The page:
The meaning of practice for many players is simply to go to the local bowling center and play a few games. A good practice session is determined by the scores. Playing in your usual way, doing what you always do, and judging progress by scores may result in some progress, however, it is not the most effective way to improve.
The first step in practicing for improvement is to make an honest determination of your bowling strengths and then list possible areas for improvement. In some cases, you may need the help of a certified coach to assist you in this process. Many bowlers seem to be unaware of their strengths and sometimes we avoid admitting areas that need improvement. Take some time on this process. Looking at your game on video can also be a helpful tool.
Next, select what you believe are the most important areas of improvement that will bring the most benefit to your game. For example, you might find that making spares is a significant area of improvement for you. You also might realize that improving your percentage of making single pin spares can quickly improve your scores. In competitive bowling, it is not uncommon to find that several hundred pins are “lost” from missing single pin spares in a tournament format. Imagine the benefit if you could improve your spare making by even 10 or 20 percent.
Another common area for improvement that is seen at the Kegel Training Center is a swing that does not match up to the line of play. For example, often the swing will move away from the body in the ball placement phase and then go behind the back. This swing angle does not match up to the ball path intended by the player. Correcting this problem in practice can also make dramatic improvements in your game.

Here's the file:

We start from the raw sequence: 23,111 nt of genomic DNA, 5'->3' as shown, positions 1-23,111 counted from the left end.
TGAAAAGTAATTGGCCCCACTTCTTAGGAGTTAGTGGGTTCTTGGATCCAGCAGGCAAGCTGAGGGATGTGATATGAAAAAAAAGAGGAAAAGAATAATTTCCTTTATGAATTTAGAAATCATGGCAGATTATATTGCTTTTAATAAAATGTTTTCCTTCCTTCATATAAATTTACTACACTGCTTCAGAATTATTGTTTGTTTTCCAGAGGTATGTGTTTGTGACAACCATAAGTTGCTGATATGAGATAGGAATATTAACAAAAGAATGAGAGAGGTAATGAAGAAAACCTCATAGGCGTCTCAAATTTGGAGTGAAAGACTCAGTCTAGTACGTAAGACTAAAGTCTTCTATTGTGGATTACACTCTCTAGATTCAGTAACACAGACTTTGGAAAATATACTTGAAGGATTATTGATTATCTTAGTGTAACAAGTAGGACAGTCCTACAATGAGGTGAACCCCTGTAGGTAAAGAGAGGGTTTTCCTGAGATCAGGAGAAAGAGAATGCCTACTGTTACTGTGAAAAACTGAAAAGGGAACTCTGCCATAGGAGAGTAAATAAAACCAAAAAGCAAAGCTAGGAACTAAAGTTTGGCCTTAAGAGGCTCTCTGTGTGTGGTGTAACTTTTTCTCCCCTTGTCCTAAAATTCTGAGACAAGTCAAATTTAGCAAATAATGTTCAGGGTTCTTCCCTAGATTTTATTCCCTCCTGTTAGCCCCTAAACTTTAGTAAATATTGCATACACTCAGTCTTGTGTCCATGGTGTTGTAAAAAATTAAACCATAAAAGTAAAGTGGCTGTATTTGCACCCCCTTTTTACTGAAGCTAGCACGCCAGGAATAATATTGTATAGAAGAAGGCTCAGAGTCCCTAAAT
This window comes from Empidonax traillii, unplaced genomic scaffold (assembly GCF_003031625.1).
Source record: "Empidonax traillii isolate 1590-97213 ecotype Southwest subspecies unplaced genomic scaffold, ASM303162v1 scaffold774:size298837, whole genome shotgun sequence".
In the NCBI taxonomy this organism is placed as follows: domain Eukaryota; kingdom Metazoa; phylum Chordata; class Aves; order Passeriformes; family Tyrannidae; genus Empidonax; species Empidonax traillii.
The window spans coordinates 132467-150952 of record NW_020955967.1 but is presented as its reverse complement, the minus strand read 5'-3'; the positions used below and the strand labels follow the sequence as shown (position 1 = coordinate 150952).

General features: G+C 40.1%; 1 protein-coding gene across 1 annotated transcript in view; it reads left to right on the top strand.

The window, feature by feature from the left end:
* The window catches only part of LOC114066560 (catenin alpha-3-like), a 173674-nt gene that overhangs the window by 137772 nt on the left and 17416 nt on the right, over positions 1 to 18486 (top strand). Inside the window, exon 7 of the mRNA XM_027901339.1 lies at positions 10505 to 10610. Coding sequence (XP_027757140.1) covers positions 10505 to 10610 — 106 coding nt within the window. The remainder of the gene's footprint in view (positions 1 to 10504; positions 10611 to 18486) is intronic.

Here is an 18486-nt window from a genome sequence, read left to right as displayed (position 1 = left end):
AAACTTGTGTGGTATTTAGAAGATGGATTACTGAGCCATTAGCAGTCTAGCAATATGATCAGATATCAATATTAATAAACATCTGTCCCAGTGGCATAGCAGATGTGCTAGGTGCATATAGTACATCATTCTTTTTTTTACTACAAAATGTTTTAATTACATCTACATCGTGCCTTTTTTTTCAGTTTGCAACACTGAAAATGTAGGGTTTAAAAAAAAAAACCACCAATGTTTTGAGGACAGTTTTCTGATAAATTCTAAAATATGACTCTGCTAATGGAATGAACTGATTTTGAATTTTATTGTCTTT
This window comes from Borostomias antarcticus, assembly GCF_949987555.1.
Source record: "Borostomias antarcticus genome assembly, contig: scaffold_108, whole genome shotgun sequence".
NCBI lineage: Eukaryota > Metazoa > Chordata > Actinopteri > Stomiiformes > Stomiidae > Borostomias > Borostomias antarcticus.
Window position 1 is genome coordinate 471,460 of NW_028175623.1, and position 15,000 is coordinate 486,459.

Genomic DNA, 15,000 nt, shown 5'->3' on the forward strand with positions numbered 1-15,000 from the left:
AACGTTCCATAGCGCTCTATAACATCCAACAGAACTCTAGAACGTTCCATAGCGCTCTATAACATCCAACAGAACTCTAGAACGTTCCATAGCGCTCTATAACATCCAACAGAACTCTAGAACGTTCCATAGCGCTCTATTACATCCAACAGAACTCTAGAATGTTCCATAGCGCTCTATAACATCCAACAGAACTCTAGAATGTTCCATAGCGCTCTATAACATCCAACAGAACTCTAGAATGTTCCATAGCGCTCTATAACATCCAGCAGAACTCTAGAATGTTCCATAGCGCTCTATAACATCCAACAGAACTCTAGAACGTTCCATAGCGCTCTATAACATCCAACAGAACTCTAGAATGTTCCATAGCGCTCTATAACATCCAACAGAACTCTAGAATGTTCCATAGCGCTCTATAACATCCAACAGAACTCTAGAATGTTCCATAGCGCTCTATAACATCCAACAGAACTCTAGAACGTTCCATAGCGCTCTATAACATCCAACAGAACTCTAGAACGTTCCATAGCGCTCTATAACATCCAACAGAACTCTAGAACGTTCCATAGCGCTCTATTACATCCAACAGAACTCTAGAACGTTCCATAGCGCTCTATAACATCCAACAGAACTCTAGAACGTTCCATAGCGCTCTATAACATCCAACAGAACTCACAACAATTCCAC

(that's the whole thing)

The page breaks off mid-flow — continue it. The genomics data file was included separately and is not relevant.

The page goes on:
The point here is that if you need to improve your spare game or if you have a physical game issue that needs to change, going to the lanes and bowling game after game for score is limiting you to slower progress and it may even cause bad habits to be further embedded in your “muscle memory” or the neuro-muscular connections that control all activity in sports.
Thus with our spare making example, a player might go to the lanes and work on different strategies for making single pin spares. Game score would be ignored and mistakes would be critical in determining which strategies were most effective.
In the example of correcting swing alignment, a player might use a specific technique or drill to improve. In the case of a drill, a complete approach may not even be desirable until the player masters the intended skill.
In addition, training research also indicates that learning new techniques occurs more quickly if practice is done at a slower speed than normal. This slower speed helps to develop the neuro-muscular connections necessary to master the new technique.
In summary, Practice for Improvement involves the following components:
1. Focusing on specific issues or techniques one at a time
2. Performing at slower than normal speed to develop new neuro-muscular pathways
3. Using mistakes as a guide to better performance
4. Struggling through a period of being uncomfortable while learning
5. Performing correct repetition until mastery
Once you have done the “practice for improvement” work, then it would be time for the fun and enjoyment of putting it all together and bowling for score. Try out practice for improvement and see if you see the benefits described here that we see at the Kegel Training Center.